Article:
At a dinner party the other evening, one of the guests stated, with great indignation, "The entire south is against gay marriage." This was the day that the Supreme Court had issued its ruling upholding the constitutionality of gay marriage. The trouble with his statement, whatever your opinion of gay marriage, is that it is not true. Media soundbites had asserted the same sentiment, but the truth is that only a few counties in some southern states had said they would not comply.
Civil discourse, which at its root requires a broader, contextual understanding of the issues facing our nation and world today, is being short-changed by the sound bites that batter us in the media each day.
The New York Times on Sunday published highlights of a discussion between Norman Lear, the 92-year old prolific writer and producer of such groundbreaking 1970s television as All in the Family and The Jefferson's, and Seth McFarlane, 41, creator of Family Guy and the newly released movie, Ted 2.
In discussing their different paths in creating controversial, thought-provoking, television and movies, Lear noted the changes in our nation since his heyday. "America's biggest export is excess," he said. "We are excessive about everything and we've become consumers of excess rather than citizens. Media doesn't inform so much as it argues, bumper-sticker style. Context is everything, and we get very little context now."
McFarlane agreed, and added, "The massive overflow of media -- too much media -- has made it harder to have a discussion. The freedom to find answers through communication is punished when things are picked apart and used for profit as soundbites."
In short, soundbites too often trump civil, informed conversations, which are no less than the building blocks of a democratic society. Context, curiosity and compassion are the hallmarks of civil discussion and can serve to bridge differences, while soundbites act more like battering rams driving people apart.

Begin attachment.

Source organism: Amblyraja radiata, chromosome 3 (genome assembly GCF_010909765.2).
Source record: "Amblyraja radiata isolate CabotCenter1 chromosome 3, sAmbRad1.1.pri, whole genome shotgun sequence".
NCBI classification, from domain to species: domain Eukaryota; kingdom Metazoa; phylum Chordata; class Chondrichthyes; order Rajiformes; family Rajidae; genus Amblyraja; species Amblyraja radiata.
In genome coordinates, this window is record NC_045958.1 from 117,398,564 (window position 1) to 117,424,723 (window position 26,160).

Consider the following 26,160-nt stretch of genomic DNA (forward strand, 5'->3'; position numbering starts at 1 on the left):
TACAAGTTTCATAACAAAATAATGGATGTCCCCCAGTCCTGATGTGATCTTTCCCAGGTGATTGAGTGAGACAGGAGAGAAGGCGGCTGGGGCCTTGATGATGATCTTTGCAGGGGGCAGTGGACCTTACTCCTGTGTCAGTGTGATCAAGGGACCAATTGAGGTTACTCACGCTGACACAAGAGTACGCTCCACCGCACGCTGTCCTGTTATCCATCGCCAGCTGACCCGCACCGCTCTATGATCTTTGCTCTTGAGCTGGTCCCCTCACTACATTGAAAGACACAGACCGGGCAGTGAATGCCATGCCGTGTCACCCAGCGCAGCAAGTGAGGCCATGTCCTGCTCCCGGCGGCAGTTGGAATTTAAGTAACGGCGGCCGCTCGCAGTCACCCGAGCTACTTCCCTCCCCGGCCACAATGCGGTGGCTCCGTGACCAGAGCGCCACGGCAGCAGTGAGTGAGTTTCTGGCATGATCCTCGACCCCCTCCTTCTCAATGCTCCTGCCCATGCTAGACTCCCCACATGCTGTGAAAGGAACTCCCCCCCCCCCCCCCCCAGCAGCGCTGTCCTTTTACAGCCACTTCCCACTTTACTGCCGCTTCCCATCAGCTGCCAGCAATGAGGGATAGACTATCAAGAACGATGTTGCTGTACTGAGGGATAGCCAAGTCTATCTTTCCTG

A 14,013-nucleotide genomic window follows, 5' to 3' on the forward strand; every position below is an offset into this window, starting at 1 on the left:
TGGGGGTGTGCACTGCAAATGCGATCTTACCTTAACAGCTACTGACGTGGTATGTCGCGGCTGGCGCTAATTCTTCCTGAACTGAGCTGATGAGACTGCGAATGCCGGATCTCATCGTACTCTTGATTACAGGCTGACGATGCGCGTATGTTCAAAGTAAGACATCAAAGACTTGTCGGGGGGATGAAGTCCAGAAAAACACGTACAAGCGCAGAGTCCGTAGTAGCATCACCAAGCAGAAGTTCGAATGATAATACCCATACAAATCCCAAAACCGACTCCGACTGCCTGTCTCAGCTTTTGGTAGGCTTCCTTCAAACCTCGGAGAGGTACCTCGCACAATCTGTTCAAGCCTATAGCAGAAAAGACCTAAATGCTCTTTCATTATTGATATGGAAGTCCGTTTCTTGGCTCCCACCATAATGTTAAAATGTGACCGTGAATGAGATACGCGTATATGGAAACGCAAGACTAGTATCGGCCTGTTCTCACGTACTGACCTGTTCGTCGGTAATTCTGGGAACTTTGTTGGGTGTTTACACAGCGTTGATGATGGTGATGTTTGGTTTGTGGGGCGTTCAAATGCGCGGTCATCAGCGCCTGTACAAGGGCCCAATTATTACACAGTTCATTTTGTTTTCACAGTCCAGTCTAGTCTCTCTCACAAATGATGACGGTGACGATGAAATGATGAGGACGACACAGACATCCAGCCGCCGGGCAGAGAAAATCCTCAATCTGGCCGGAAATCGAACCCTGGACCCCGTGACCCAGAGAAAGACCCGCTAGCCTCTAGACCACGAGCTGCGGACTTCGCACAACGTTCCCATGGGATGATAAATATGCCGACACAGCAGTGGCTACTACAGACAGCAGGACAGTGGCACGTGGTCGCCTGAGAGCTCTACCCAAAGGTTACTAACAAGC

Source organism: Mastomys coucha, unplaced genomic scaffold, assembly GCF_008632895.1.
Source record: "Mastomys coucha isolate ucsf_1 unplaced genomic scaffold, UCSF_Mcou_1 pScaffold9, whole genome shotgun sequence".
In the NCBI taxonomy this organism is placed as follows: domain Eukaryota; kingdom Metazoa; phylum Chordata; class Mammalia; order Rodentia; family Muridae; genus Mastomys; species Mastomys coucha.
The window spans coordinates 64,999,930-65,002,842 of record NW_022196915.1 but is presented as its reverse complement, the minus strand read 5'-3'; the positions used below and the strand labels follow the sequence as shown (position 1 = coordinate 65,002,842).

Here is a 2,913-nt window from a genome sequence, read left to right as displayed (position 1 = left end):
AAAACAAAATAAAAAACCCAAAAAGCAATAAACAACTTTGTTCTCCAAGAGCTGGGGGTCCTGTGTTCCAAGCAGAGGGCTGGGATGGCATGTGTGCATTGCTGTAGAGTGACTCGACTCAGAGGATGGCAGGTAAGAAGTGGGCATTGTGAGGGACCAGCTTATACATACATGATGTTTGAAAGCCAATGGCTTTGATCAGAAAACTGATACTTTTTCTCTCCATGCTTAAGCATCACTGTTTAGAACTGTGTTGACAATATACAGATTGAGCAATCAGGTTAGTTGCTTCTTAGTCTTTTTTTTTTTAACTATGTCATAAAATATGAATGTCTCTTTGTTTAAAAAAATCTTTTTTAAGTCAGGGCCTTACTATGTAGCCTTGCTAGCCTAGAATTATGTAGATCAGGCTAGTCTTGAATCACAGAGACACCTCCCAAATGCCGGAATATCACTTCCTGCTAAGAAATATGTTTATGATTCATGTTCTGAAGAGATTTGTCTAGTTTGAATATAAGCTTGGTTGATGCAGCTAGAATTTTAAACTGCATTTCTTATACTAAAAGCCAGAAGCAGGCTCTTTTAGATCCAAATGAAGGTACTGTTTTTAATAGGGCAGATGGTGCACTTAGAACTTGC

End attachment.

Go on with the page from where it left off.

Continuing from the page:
David Bornstein, writing last year in the Times, offered hope. He wrote, "Better conversations are possible -- in fact, they can be facilitated by almost anyone who cares to learn how -- but it means giving considerable more thought than we normally do to the kinds of questions we ask and the context in which we ask them."
Ask Big Questions is a program that Bornstein noted can help us learn again how to engage in informed discussions. Co-founded by Rabbi Josh Feigelson and two Northwestern students, Lexie Komisar and Allison Gross, the program encourages, as Bornstein wrote, "genuine exchange rather than a debate...students actually listened to one another."
The program encourages posing not "hard questions" but "big questions." As the program founder has noted, "A big question...is one that matters to everyone and that everyone can answer. Big questions have the potential to tap people's sense of curiosity and to draw out wisdom from the heart."
If soundbites have emerged as the vampires of our culture, snuffing out the lifeblood of intelligence and informed discussions, curiosity and "wisdom from the heart," can still be tapped to save us all. We can, as citizens of this nation, open our minds, ask the "big questions," and seek, through civil discourse, the solutions that will make our country stronger and more viable, a true beacon to the rest of the world.